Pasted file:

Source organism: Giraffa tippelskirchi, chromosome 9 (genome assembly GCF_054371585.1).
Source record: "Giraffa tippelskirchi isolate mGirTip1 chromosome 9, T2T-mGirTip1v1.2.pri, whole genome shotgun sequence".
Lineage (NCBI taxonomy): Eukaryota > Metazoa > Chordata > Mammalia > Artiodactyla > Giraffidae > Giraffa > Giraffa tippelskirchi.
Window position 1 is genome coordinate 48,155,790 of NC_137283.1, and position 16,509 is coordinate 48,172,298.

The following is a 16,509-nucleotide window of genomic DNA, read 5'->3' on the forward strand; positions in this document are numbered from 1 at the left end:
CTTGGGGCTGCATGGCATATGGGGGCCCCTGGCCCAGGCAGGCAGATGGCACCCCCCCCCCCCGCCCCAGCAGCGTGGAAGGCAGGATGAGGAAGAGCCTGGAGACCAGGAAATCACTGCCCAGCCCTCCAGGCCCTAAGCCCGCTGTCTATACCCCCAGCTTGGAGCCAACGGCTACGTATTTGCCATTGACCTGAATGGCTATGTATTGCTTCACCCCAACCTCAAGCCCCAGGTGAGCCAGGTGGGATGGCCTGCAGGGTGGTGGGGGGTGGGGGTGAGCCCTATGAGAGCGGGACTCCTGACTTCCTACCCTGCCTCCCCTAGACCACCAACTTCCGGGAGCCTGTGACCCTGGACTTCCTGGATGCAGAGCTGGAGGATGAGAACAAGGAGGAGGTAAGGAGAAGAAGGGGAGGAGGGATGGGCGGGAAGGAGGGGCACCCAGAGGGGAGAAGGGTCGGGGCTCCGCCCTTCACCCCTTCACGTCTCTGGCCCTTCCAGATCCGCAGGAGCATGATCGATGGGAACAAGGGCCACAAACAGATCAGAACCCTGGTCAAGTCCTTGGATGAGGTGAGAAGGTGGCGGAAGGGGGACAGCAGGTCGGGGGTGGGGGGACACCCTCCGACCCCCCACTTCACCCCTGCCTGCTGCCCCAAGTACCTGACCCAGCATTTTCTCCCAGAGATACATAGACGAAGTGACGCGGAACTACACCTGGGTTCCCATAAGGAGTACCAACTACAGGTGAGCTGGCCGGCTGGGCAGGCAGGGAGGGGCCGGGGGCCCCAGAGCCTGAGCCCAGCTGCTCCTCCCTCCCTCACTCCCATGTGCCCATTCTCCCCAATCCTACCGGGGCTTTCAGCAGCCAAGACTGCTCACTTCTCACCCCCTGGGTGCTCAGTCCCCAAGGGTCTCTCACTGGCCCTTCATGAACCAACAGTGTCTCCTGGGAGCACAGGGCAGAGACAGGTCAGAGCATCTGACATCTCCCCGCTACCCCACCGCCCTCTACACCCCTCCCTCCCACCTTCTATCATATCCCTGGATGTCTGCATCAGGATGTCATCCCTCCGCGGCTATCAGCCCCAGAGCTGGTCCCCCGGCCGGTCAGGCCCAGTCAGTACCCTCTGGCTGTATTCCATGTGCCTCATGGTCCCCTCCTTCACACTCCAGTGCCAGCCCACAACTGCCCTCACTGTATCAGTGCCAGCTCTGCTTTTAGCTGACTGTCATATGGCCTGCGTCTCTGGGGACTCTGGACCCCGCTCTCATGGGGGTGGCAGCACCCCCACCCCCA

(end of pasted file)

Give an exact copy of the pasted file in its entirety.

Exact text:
Source organism: Giraffa tippelskirchi, chromosome 9 (genome assembly GCF_054371585.1).
Source record: "Giraffa tippelskirchi isolate mGirTip1 chromosome 9, T2T-mGirTip1v1.2.pri, whole genome shotgun sequence".
Lineage (NCBI taxonomy): Eukaryota > Metazoa > Chordata > Mammalia > Artiodactyla > Giraffidae > Giraffa > Giraffa tippelskirchi.
Window position 1 is genome coordinate 48,155,790 of NC_137283.1, and position 16,509 is coordinate 48,172,298.

The following is a 16,509-nucleotide window of genomic DNA, read 5'->3' on the forward strand; positions in this document are numbered from 1 at the left end:
CTTGGGGCTGCATGGCATATGGGGGCCCCTGGCCCAGGCAGGCAGATGGCACCCCCCCCCCCCGCCCCAGCAGCGTGGAAGGCAGGATGAGGAAGAGCCTGGAGACCAGGAAATCACTGCCCAGCCCTCCAGGCCCTAAGCCCGCTGTCTATACCCCCAGCTTGGAGCCAACGGCTACGTATTTGCCATTGACCTGAATGGCTATGTATTGCTTCACCCCAACCTCAAGCCCCAGGTGAGCCAGGTGGGATGGCCTGCAGGGTGGTGGGGGGTGGGGGTGAGCCCTATGAGAGCGGGACTCCTGACTTCCTACCCTGCCTCCCCTAGACCACCAACTTCCGGGAGCCTGTGACCCTGGACTTCCTGGATGCAGAGCTGGAGGATGAGAACAAGGAGGAGGTAAGGAGAAGAAGGGGAGGAGGGATGGGCGGGAAGGAGGGGCACCCAGAGGGGAGAAGGGTCGGGGCTCCGCCCTTCACCCCTTCACGTCTCTGGCCCTTCCAGATCCGCAGGAGCATGATCGATGGGAACAAGGGCCACAAACAGATCAGAACCCTGGTCAAGTCCTTGGATGAGGTGAGAAGGTGGCGGAAGGGGGACAGCAGGTCGGGGGTGGGGGGACACCCTCCGACCCCCCACTTCACCCCTGCCTGCTGCCCCAAGTACCTGACCCAGCATTTTCTCCCAGAGATACATAGACGAAGTGACGCGGAACTACACCTGGGTTCCCATAAGGAGTACCAACTACAGGTGAGCTGGCCGGCTGGGCAGGCAGGGAGGGGCCGGGGGCCCCAGAGCCTGAGCCCAGCTGCTCCTCCCTCCCTCACTCCCATGTGCCCATTCTCCCCAATCCTACCGGGGCTTTCAGCAGCCAAGACTGCTCACTTCTCACCCCCTGGGTGCTCAGTCCCCAAGGGTCTCTCACTGGCCCTTCATGAACCAACAGTGTCTCCTGGGAGCACAGGGCAGAGACAGGTCAGAGCATCTGACATCTCCCCGCTACCCCACCGCCCTCTACACCCCTCCCTCCCACCTTCTATCATATCCCTGGATGTCTGCATCAGGATGTCATCCCTCCGCGGCTATCAGCCCCAGAGCTGGTCCCCCGGCCGGTCAGGCCCAGTCAGTACCCTCTGGCTGTATTCCATGTGCCTCATGGTCCCCTCCTTCACACTCCAGTGCCAGCCCACAACTGCCCTCACTGTATCAGTGCCAGCTCTGCTTTTAGCTGACTGTCATATGGCCTGCGTCTCTGGGGACTCTGGACCCCGCTCTCATGGGGGTGGCAGCACCCCCACCCCCA